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Scientific Article   |    
Total Knee Arthroplasty for Patellofemoral Arthritis
Michael A. Mont, MD; Steve Haas, MD; Tarun Mullick, MD; David S. Hungerford, MD
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Investigation performed at the Department of Orthopaedic Surgery, The Johns Hopkins Medical Institutions, Baltimore, Maryland

Michael A. Mont, MD
Sinai Hospital of Baltimore, Sinai Medical Office Building, Suite 102, 2411 West Belvedere Avenue, Baltimore, MD 21215. E-mail address: rhondamont@aol.com
Steve Haas, MD
Hospital for Special Surgery, 535 East 70th Street, New York, NY 10021

Tarun Mullick, MD
David S. Hungerford, MD
Department of Orthopaedic Surgery, The Johns Hopkins Medical Institutions at Good Samaritan Hospital, 5601 Loch Raven Boulevard, Baltimore, MD 21239
In support of their research or preparation of this manuscript, one or more of the authors received grants or outside funding from Stryker-Howmedica-Osteonics. In addition, one or more of the authors received payments or other benefits or a commitment or agreement to provide such benefits from a commercial entity (Stryker-Howmedica-Osteonics). No commercial entity paid or directed, or agreed to pay or direct, any benefits to any research fund, foundation, educational institution, or other charitable or nonprofit organization with which the authors are affiliated or associated.

J Bone Joint Surg Am, 2002 Nov 01;84(11):1977-1981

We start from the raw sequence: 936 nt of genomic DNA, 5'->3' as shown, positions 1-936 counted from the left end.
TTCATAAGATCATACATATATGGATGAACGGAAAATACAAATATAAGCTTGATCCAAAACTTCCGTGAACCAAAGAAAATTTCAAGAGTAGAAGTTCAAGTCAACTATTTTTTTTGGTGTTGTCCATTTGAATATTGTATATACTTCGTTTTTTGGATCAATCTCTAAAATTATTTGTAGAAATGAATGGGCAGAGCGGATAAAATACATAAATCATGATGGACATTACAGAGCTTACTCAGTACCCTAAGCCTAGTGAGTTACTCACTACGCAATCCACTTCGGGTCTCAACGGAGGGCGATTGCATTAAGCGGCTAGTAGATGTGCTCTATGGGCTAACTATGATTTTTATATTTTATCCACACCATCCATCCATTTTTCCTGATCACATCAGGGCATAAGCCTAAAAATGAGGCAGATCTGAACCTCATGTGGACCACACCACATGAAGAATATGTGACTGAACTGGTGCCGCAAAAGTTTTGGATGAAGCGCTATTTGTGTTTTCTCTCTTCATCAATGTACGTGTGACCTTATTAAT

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Abstract

Background: Multiple treatment methods have been advocated for patellofemoral arthritis. The purpose of the present study was to report on our experience with the use of total joint replacement for the treatment of primarily severe patellofemoral arthritis of the knee in patients more than fifty-five years of age.

Methods: Between January 1980 and December 1994, thirty knee replacements were performed in twenty-seven patients for the treatment of arthritis that primarily involved the patellofemoral joint. The Ahlbäck radiographic evaluation scale was used to grade the severity of arthritis; the mean score was 4.83 points (range, 4 to 5 points) for the patellofemoral compartment and 0.6 point (range, 0 to 1 point) for both the medial and lateral compartments. The patients included eighteen women and nine men who had a mean age of seventy-three years (range, fifty-nine to eighty-eight years). None of the patients had had any prior procedures on the knee, but all had been treated for a minimum of six months with nonoperative measures. The mean preoperative Knee Society score was 50 points (range, 20 to 64 points).

Results: At a mean duration of follow-up of eighty-one months (range, forty-eight to 133 months), there were twenty-eight excellent, one good, and one poor result. The mean Knee Society objective score was 93 points (range, 67 to 100 points). The poor result was in a patient who sustained a rupture of the patellar tendon postoperatively as the result of a fall, which necessitated a tendon reconstruction.

Conclusion: Total knee arthroplasty was found to be a viable treatment option in patients more than fifty-five years of age with primarily severe patellofemoral disease.

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    These activities have been planned and implemented in accordance with the Essential Areas and policies of the Accreditation Council for Continuing Medical Education (ACCME) through the joint sponsorship of the American Academy of Orthopaedic Surgeons and The Journal of Bone and Joint Surgery, Inc. The American Academy of Orthopaedic Surgeons is accredited by the ACCME to provide continuing medical education for physicians.
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